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Death toll rises to 3 in Hungary sludge flood

By Associated Press
Tuesday, October 5, 2010 7:58 EDT
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3 dead, 6 missing after red sludge from alumina plant floods towns in western Hungary.

A third person has died in flooding caused by the rupture of a red sludge reservoir at an alumina plant in western Hungary, rescue services said Tuesday. Six people were missing and 120 injured in what officials said was an ecological disaster.

The sludge, a waste product in aluminum production, contains heavy metals and is toxic if ingested. Many of the injured sustained burns as the sludge seeped through their clothes. Two of the injured were in life threatening condition. An elderly woman, a young man and a 3-year-old child were killed in the flooding.

The chemical burns caused by the sludge could take days to reveal themselves and what may seem like superficial injuries could later cause damage to deeper tissue, Peter Jakabos, a doctor on duty at a hospital in Gyor where several of the injured were taken, said on state television.

The government declared a state of emergency in three counties affected by the flooding. Several hundred tons of plaster were being poured into the Marcal river to bind the toxic sludge and prevent it from flowing on, the National Disaster Management Directorate said.

So far, about 35.3 million cubic feet (1 million cubic meters) of sludge has leaked from the reservoir and affected an estimated area of 15.4 square miles (40 square kilometers), Environmental Affairs State Secretary Zoltan Illes told state news wire MTI.

Illes said the incident was an “ecological catastrophe” and it was feared that the sludge could reach the Raba and Danube rivers.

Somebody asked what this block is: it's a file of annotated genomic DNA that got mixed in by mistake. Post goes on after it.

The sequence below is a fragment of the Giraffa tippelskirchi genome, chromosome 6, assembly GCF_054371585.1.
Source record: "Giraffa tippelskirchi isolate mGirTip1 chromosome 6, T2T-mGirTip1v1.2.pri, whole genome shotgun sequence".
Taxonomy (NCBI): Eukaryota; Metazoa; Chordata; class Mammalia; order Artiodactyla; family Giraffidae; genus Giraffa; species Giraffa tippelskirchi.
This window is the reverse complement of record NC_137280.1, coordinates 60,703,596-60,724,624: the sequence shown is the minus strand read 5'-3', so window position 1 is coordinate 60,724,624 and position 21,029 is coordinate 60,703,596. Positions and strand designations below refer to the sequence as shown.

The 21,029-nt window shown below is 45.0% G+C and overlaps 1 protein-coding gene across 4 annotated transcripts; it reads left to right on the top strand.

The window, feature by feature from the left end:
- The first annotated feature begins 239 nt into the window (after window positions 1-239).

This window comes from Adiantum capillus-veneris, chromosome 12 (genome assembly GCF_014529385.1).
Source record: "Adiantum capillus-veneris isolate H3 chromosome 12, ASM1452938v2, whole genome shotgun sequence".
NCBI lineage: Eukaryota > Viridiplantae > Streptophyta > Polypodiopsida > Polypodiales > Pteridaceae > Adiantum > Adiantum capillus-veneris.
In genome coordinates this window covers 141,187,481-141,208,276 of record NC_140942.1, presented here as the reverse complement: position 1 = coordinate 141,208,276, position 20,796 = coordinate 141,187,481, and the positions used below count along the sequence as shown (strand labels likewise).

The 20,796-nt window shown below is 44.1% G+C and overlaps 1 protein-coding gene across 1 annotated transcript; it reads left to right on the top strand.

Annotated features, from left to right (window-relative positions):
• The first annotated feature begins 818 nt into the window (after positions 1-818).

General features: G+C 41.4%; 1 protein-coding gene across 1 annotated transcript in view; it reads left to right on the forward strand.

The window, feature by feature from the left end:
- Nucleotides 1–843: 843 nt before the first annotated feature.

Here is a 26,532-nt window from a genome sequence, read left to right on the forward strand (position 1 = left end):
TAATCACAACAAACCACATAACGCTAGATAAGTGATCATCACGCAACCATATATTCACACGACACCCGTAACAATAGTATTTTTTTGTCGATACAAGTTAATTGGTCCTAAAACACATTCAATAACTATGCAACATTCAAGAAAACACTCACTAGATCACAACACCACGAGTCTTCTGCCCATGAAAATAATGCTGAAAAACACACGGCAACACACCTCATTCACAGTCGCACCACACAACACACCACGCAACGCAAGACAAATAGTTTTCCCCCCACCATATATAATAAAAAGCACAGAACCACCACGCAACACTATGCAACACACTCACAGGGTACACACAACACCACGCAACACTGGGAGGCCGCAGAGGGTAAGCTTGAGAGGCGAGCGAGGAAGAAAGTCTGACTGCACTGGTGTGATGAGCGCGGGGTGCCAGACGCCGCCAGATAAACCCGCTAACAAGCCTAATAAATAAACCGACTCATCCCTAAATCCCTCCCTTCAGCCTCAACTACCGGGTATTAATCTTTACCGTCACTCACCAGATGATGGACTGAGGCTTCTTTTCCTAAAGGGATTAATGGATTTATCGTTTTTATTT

Seven towns, including Kolontal, Devecser and Somlovasarhely, were affected near the Ajkai Timfoldgyar plant in the town of Ajka, 100 miles (160 kilometers) southwest of Budapest, the capital.

On Tuesday morning, the sludge in Tunde Erdelyi’s house in Devecser was still five feet (1.5 meters) high and rescue workers used an ax to cut through her living room door to let the red liquid flow out.

“When I heard the rumble of the flood, all the time I had was to jump out the window and run to higher ground,” said a tearful Erdelyi, still shocked by the events but grateful that she had been able to save a family rabbit and that her cat was found wet and shivering in the attic.

Robert Kis, Erdelyi’s husband, said his uncle had been taken to Budapest, the capital, by helicopter after the sludge “burned him to the bone.”

The flood overturned Erdelyi’s car and pushed it some 30 yards to the back of the garden while her husband’s van was lifted on to a fence.

“We still have some copper in the garage that we could sell to make a living for a while,” Kis said as he attempted to appraise the damage to his house and belongings. Erdelyi, a seamstress, was hoping the flood has spared the shop in town where she worked, her family’s main source of income.

The disaster agency said 390 residents had to be temporarily relocated and 110 were rescued from the flooded towns, where firefighters and soldiers were carrying out cleanup tasks.

Local environmentalists said that for years they had been calling the government’s attention to the risks of red sludge, which in a 2003 report they estimated at 30 million tons.

“Accumulated during decades … red sludge is, by volume, the largest amount of toxic waste in Hungary,” the Clear Air Action Group said, adding that the production of one ton of alumina resulted in two tons of toxic waste.

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Associated Press writer Pablo Gorondi in Budapest contributed to this report.

Source: AP News

 
 
 
 
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